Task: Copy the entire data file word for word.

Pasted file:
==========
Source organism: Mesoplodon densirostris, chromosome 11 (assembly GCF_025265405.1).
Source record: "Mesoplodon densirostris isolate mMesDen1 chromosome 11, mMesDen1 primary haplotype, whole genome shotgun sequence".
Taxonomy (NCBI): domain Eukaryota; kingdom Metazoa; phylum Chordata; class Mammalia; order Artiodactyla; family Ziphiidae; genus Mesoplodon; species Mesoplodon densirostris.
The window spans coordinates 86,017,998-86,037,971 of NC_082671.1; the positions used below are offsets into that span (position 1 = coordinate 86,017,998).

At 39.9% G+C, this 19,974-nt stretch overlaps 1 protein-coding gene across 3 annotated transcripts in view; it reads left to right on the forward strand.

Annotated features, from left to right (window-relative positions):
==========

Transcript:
Source organism: Mesoplodon densirostris, chromosome 11 (assembly GCF_025265405.1).
Source record: "Mesoplodon densirostris isolate mMesDen1 chromosome 11, mMesDen1 primary haplotype, whole genome shotgun sequence".
Taxonomy (NCBI): domain Eukaryota; kingdom Metazoa; phylum Chordata; class Mammalia; order Artiodactyla; family Ziphiidae; genus Mesoplodon; species Mesoplodon densirostris.
The window spans coordinates 86,017,998-86,037,971 of NC_082671.1; the positions used below are offsets into that span (position 1 = coordinate 86,017,998).

At 39.9% G+C, this 19,974-nt stretch overlaps 1 protein-coding gene across 3 annotated transcripts in view; it reads left to right on the forward strand.

Annotated features, from left to right (window-relative positions):